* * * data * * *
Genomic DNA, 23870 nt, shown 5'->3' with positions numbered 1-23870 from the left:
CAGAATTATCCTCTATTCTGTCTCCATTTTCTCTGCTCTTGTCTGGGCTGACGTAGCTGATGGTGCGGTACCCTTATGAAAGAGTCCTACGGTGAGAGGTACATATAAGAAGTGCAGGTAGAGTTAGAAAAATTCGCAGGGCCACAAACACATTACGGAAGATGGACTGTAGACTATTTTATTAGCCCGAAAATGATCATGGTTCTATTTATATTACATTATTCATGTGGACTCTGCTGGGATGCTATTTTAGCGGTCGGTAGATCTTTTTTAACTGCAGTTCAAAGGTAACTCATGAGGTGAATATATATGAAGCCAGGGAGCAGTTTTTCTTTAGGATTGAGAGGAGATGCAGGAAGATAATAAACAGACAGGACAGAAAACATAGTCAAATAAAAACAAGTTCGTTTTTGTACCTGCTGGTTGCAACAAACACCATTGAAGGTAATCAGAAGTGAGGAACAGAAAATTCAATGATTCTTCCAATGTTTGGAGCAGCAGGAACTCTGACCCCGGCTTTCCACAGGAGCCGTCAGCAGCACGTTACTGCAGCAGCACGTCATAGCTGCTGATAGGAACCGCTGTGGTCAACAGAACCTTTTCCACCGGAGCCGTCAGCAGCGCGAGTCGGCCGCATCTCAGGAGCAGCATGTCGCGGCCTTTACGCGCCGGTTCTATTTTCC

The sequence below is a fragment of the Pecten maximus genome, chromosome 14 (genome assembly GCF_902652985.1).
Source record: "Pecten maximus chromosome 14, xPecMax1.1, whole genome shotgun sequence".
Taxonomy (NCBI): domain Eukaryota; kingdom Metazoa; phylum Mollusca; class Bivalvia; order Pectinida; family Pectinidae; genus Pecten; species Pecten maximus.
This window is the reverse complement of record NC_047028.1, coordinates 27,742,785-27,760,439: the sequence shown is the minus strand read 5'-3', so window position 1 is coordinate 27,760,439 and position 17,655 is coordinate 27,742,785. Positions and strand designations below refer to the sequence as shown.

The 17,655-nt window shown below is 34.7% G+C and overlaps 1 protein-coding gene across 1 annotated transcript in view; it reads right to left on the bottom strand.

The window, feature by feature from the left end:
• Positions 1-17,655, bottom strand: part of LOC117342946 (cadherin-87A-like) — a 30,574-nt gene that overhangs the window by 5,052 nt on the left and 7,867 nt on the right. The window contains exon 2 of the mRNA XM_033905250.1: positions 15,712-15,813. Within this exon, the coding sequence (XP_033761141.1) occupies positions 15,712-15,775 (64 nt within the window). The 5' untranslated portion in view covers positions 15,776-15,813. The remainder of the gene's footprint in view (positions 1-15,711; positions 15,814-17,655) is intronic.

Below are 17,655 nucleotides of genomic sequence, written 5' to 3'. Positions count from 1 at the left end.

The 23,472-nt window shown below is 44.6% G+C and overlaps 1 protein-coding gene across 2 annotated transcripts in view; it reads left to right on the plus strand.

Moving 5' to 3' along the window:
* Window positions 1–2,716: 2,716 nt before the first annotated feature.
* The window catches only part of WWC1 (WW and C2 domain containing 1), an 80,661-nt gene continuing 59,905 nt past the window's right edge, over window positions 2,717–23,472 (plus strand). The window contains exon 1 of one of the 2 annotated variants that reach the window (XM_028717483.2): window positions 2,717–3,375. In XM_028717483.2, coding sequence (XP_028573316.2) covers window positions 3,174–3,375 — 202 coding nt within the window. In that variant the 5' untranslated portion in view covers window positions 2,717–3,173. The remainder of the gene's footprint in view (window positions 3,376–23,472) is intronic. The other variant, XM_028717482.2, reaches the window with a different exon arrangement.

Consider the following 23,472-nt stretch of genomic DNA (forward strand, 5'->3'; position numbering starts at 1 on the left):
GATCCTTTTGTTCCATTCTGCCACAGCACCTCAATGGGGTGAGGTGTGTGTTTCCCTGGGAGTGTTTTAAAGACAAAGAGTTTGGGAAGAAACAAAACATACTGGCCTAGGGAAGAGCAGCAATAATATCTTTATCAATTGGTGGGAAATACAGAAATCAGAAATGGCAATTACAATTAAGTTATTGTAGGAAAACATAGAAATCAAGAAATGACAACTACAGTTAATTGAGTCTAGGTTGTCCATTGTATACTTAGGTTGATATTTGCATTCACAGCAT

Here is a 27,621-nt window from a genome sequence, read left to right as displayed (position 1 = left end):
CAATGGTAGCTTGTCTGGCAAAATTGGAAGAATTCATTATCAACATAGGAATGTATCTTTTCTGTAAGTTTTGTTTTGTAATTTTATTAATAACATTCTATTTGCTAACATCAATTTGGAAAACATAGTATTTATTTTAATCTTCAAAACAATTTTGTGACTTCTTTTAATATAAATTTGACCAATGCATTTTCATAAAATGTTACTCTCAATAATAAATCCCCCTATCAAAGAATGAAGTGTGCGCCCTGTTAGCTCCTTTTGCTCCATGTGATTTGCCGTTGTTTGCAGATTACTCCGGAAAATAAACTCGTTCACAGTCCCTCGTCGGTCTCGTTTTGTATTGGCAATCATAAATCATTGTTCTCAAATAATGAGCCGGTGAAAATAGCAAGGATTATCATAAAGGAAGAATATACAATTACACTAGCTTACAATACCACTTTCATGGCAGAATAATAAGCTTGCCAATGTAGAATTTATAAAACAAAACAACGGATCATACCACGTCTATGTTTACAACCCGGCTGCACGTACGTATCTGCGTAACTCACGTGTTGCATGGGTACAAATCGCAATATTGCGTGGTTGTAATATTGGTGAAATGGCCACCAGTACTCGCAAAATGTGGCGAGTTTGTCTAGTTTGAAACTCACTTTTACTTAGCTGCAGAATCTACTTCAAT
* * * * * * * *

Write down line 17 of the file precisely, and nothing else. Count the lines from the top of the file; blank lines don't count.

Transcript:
Here is a 27,621-nt window from a genome sequence, read left to right as displayed (position 1 = left end):